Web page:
“Locomotive “Ottawa” at Sussex Street Station, Ottawa in August 1861. Robert Graham is the engineer. This is the earliest known railway photograph of the Ottawa area.”2. In 1854 the Kinmond Brothers of Montreal built a locomotive for the Montreal and Bytown Railway which was to connect the two cities. However, considerable difficulties resulted in the locomotive being operated on the only section of the line to be built, the portage line between Carillion and Grenville on the north shore of the Ottawa River. The locomotive was badly damaged when the Carillion engine house burned down in 1895. It was not repaired and was broken up a few years later. The name was apparently painted in the panel under the cab window.
(Source: Brown, The Last Broad Gauge.) <>
3. The second "Ottawa" of the Carillion and Grenville had originally been named "Carillion" but was renamed after the first "Ottawa" was "retired" in 1895. This locomotive was originally built as a 2‑2‑2 by the "Canada Works" of the Peto, Brassey, Bates and Jackson Company in
(Sources: Railroad History #147, picture reference p.32; Brown, The Last Broad Gauge.)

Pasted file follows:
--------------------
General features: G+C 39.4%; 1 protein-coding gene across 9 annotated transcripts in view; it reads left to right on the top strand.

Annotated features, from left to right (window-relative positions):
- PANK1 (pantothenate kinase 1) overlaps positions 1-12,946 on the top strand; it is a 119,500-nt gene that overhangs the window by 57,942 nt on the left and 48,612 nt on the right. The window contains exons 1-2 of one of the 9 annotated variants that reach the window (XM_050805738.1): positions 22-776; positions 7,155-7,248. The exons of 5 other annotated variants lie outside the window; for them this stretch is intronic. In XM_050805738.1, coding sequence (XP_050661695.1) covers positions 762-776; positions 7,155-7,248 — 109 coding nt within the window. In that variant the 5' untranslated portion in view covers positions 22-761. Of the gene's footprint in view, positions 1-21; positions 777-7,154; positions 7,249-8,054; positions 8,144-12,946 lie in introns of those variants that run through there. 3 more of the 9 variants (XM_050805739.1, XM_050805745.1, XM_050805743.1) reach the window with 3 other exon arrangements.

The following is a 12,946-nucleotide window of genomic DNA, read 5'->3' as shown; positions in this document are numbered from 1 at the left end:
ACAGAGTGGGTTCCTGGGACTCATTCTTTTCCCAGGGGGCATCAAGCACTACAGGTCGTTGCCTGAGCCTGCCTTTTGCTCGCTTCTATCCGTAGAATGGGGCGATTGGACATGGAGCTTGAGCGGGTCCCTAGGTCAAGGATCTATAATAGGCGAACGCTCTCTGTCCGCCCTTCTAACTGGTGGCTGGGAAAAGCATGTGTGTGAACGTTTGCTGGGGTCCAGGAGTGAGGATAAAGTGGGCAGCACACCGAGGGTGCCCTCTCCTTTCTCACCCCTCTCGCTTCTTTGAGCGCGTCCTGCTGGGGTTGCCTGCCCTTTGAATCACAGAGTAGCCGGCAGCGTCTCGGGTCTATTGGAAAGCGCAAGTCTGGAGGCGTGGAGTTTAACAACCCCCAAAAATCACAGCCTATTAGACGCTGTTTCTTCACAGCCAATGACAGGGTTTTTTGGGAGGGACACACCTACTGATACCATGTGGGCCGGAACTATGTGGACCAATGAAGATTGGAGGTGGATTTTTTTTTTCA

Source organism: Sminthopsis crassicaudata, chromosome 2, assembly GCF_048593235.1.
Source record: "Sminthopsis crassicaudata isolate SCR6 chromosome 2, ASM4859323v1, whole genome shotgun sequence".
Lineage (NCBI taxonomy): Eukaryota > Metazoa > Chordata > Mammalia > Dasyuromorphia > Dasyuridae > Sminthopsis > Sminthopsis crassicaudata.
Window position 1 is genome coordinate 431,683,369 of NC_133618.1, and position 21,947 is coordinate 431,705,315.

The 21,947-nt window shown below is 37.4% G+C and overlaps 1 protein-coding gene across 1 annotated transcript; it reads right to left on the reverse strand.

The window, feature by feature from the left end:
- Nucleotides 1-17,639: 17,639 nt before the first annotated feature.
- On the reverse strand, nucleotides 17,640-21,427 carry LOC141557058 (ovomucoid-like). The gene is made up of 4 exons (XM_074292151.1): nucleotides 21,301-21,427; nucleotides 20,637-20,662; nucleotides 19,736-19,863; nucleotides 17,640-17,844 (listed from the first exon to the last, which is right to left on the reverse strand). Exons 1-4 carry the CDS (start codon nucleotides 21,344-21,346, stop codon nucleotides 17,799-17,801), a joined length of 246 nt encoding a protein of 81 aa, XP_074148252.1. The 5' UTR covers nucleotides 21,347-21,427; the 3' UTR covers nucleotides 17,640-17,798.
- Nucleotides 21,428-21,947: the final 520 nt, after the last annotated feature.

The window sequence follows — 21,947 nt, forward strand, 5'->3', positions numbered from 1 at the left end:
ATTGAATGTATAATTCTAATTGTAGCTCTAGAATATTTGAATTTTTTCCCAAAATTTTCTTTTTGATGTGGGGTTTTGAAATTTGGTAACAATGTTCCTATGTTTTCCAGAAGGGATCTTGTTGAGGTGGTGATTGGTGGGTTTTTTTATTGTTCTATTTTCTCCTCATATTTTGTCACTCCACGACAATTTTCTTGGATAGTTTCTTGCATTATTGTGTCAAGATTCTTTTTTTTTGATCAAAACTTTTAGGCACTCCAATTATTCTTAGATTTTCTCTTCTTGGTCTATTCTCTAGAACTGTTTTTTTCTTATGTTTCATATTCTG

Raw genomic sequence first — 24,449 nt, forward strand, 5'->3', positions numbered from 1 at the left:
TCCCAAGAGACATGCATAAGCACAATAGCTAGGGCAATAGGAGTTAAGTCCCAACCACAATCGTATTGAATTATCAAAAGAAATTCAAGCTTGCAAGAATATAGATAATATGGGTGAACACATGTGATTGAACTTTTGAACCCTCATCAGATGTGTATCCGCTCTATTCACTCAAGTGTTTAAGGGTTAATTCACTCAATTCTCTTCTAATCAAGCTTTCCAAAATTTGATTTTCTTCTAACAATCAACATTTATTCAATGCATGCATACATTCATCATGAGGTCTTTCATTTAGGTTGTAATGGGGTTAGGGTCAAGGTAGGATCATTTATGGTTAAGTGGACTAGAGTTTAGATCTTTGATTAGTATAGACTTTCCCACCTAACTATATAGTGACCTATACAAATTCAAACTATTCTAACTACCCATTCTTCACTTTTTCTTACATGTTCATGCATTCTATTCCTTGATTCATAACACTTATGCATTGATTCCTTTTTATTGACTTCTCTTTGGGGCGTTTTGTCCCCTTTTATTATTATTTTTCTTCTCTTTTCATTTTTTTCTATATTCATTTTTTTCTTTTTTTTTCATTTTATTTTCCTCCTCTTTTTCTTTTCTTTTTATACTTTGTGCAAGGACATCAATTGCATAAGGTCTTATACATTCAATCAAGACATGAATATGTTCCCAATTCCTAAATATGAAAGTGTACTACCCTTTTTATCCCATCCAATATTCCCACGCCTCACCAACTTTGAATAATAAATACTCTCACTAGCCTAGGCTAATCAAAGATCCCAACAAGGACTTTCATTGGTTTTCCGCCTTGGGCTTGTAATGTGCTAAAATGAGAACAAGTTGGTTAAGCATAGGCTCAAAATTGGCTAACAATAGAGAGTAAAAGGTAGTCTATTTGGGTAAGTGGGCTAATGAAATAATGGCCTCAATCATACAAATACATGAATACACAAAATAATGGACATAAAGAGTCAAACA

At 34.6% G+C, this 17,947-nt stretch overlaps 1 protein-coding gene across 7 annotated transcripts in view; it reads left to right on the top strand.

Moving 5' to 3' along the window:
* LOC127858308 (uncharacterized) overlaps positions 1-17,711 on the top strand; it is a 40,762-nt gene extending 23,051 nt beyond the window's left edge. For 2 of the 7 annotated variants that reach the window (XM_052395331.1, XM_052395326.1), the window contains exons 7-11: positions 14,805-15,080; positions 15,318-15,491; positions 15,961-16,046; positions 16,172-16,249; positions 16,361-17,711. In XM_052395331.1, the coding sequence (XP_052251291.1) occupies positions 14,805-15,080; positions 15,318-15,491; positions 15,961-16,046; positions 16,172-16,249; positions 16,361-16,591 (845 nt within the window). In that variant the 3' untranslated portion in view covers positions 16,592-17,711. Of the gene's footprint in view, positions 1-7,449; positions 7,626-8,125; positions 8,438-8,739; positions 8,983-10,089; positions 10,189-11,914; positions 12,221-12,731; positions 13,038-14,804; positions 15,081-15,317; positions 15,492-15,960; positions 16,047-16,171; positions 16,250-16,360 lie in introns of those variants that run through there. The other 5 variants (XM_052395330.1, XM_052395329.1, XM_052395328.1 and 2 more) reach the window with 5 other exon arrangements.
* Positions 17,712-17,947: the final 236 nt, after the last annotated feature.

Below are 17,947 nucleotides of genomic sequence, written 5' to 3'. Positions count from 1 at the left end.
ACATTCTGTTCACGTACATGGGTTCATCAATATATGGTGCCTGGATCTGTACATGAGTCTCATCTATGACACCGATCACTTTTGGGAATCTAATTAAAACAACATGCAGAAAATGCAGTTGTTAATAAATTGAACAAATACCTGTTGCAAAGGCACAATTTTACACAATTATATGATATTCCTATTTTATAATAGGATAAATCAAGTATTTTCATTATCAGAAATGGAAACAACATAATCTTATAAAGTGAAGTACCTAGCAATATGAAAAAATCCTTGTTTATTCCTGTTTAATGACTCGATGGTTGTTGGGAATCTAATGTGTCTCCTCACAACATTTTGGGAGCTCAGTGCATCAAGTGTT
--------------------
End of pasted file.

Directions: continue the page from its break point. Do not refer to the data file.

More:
4. The "Ottawa" of the Quebec, Montreal, Ottawa and Occidental Railway migrated to the Canadian Pacific Railway on the purchase of the QMO&O and appeared on the CPR roster in June 1882. It became CPR #244. In July of 1905 it moved to the New Brunswick Southern Railway where it became #6. It is not known if it carried the "Ottawa" name in CPR service.
(Sources: Hilton, American Narrow Gauge Railroads p.36; Railroad History #83; Lavallee, CPR Locomotives)
5. Another Ottawa based railway the Canada Atlantic also had a locomotive named "Ottawa". This was originally built for the Vermont Central Railroad where it carried road number 28 and was named "Sarelle" and later "Granby". It was acquired by the Canada Atlantic in 1881, at which point it probably acquired its Ottawa name. It was scrapped in 1889.
(Sources: Railroad History #147, p.96)